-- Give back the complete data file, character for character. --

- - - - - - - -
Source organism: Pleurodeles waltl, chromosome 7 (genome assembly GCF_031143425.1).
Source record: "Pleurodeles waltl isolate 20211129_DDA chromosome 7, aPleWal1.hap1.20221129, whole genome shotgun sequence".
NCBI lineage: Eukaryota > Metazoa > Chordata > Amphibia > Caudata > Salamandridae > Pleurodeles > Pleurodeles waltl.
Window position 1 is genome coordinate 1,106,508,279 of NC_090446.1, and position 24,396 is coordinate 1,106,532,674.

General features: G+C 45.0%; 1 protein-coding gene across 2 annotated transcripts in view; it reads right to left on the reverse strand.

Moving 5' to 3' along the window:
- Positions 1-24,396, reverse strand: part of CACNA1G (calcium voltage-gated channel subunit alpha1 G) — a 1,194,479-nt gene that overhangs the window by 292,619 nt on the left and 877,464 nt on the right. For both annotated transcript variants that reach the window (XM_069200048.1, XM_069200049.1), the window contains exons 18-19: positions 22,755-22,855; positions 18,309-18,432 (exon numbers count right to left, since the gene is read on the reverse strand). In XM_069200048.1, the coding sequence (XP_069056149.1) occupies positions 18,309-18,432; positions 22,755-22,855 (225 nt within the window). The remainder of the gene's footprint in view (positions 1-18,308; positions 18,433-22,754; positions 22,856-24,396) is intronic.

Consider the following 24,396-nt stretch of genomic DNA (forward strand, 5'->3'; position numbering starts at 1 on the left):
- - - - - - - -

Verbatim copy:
Source organism: Pleurodeles waltl, chromosome 7 (genome assembly GCF_031143425.1).
Source record: "Pleurodeles waltl isolate 20211129_DDA chromosome 7, aPleWal1.hap1.20221129, whole genome shotgun sequence".
NCBI lineage: Eukaryota > Metazoa > Chordata > Amphibia > Caudata > Salamandridae > Pleurodeles > Pleurodeles waltl.
Window position 1 is genome coordinate 1,106,508,279 of NC_090446.1, and position 24,396 is coordinate 1,106,532,674.

General features: G+C 45.0%; 1 protein-coding gene across 2 annotated transcripts in view; it reads right to left on the reverse strand.

Moving 5' to 3' along the window:
- Positions 1-24,396, reverse strand: part of CACNA1G (calcium voltage-gated channel subunit alpha1 G) — a 1,194,479-nt gene that overhangs the window by 292,619 nt on the left and 877,464 nt on the right. For both annotated transcript variants that reach the window (XM_069200048.1, XM_069200049.1), the window contains exons 18-19: positions 22,755-22,855; positions 18,309-18,432 (exon numbers count right to left, since the gene is read on the reverse strand). In XM_069200048.1, the coding sequence (XP_069056149.1) occupies positions 18,309-18,432; positions 22,755-22,855 (225 nt within the window). The remainder of the gene's footprint in view (positions 1-18,308; positions 18,433-22,754; positions 22,856-24,396) is intronic.

Consider the following 24,396-nt stretch of genomic DNA (forward strand, 5'->3'; position numbering starts at 1 on the left):